WHAT CHOICES WILL YOU MAKE?
The Tales series has always had a few things going for it: great stories, likeable characters, and fun gameplay. Tales of Xillia was no different when it launched last year. Its sequel, Tales of Xillia 2, took a chance by changing up one of the key components of the series; for instance, having a silent protagonist, giving players the dialogue options and allowing players to make decisions that can change the story. How would this affect the overall story? Would it change the feel of the game? These are questions that worried me as a fan of the series. However, after the nearly 60 hours it took me to beat the game, I’m here to tell you not to worry!
The story takes place a year after Tales of Xillia and the world is learning to adapt after the almost cataclysmic event that rocked it a year ago. Enter our new characters: Ludger, Elle, and Rollo. On Ludger’s first day of work as a cook, Ludger and his cat Rollo unexpectedly run into a little girl named Elle. The events that follow force the three to stay together, first on a quest to pay back a huge debt, and later to save the world. The case from the first game makes a return in this one, so don’t worry if you wanted to play as them again.
Just like most of the Tales games in the past, this story has a crazy twist to it about halfway through. By now I have come to expect that out of each game. However, even after knowing something was coming, I was still surprised by how cool the twist was. But it’s not the overall story that makes this game special; it is the characters. I have never felt more attached to a set of characters in a Tales game than I did with Xillia 2. I believe there are two reasons why that is.
First, the silent protagonist aspect of Ludger really paid off. You are given choices to make hundreds of times during the game, and no matter what you choose you will never hear more than a word or two out of his mouth. It reminds me of games like The Elder Scrolls and Fallout where you never hear your character’s voice. This made me feel like I actually was Ludger. I didn’t hear some random voice actor giving my responses, instead it was my voice.
Bandai Namco and the Tales team could have made it where Ludger still voiced the answer you gave, much like BioWare did with the Mass Effect series. However, if they did that, they would have ran the risk of his responses not matching what you wanted, or just a general disconnect with the character because it’s not your voice. The older games didn’t give you dialogue options or decisions to make, so you never really felt like you were in the story; rather, you are just playing (watching) a story.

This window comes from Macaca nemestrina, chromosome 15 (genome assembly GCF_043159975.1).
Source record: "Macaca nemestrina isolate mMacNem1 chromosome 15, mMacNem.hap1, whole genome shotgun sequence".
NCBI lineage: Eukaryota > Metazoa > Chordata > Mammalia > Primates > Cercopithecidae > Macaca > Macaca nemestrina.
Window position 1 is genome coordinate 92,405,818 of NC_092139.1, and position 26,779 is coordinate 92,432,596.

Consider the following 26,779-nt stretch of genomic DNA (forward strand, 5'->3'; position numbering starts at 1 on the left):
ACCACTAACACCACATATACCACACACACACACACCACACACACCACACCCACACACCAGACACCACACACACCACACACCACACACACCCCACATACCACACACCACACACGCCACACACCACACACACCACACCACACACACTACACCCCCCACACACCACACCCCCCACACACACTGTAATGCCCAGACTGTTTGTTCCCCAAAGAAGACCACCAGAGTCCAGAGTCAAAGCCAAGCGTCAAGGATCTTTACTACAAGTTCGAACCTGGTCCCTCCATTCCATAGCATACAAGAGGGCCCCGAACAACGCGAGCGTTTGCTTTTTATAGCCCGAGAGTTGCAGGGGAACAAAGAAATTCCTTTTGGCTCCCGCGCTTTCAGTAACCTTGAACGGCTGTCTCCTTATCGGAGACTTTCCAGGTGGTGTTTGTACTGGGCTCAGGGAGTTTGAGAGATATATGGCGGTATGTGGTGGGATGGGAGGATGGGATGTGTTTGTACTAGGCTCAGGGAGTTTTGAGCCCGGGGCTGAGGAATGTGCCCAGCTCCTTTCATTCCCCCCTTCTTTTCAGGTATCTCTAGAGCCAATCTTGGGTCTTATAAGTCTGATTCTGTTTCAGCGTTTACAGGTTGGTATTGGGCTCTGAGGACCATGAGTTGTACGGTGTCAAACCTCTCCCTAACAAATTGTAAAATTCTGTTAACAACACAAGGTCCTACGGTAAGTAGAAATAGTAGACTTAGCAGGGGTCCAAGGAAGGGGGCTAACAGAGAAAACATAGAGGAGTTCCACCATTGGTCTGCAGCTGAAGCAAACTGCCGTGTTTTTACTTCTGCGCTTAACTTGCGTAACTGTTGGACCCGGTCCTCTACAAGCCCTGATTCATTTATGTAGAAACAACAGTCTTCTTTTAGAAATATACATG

The second reason why the characters are so special is the relationship between Ludger and Elle. I won’t go into a whole lot of detail here because it is worth it to experience it yourselves, but it reminded me a lot of the relationship between Joel and Ellie in The Last of Us. They started as total strangers, but grew closer as the game went on.
As good as the story is, it can’t be overlooked that the entirety of Tales of Xillia 2 is made up of reused assets. Is this a bad thing? No. I loved the world that Tales of Xillia took place in, so it was awesome to revisit all of the locales in Tales of Xillia 2, even if it all looked exactly the same. However, there will be players who are annoyed by having to traverse the same world they spent 50+ hours in only a year ago.
There was one technical problem I ran into repeatedly during the game. Every time you enter a city, it takes a while for all of the people to load. This results in you running through the city and seeing people popping up all around you. This isn’t so much of a problem as it was a minor annoyance because it didn’t break the game by any means.
The battle system in Xillia 2 is largely the same as it was in the original, which is a good thing. The battle system is called Cross Dual Raid Linear Motion Battle System. You have a group of four fighters who can use a combination of physical attacks and magical abilities called artes to take down your enemies. The four fighters can link up to one another, which allows for better teamwork, special abilities, and new moves. The change it made in Xillia 2 is allowing Ludger to be able to switch weapon types on the fly. He can use dual swords, dual guns, or a warhammer. I personally found the dual swords to be the best weapon so I only switched when necessary. The game tries to make you think that switching weapons will be extremely beneficial by having certain enemies weak to certain weapons, but I found that the difference was not big enough to matter.
Another change to Xillia 2 was the addition of character chapters. These chapters are completely separate from the main story, and instead let you learn more about the cast of characters if you choose to. I really enjoyed learning more about the characters that I grew to know last year.
The Verdict: 8.6 out of 10
The Tales series is full of great JRPGs, but it is hard to find a game that is significantly better than the rest. At least, that’s what I used to think. Feeling like I was Ludger, and the relationship between him and Elle, made Tales of Xillia 2 very special. All of the typical JRPG aspects are there, but the story made this one absolutely incredible. So much so that I found myself crying my eyes out when I achieved the “true” ending. If you played Tales of Xillia, you owe it to yourself to play this amazing sequel. If you haven’t played either yet, go out and buy the first one. Tales of Xillia 2 is the best JRPG to come out since Ni No Kuni, but I fear you won’t enjoy it without playing the first game beforehand. So what are you waiting for?
For more information about what the score means, check out our official review scale.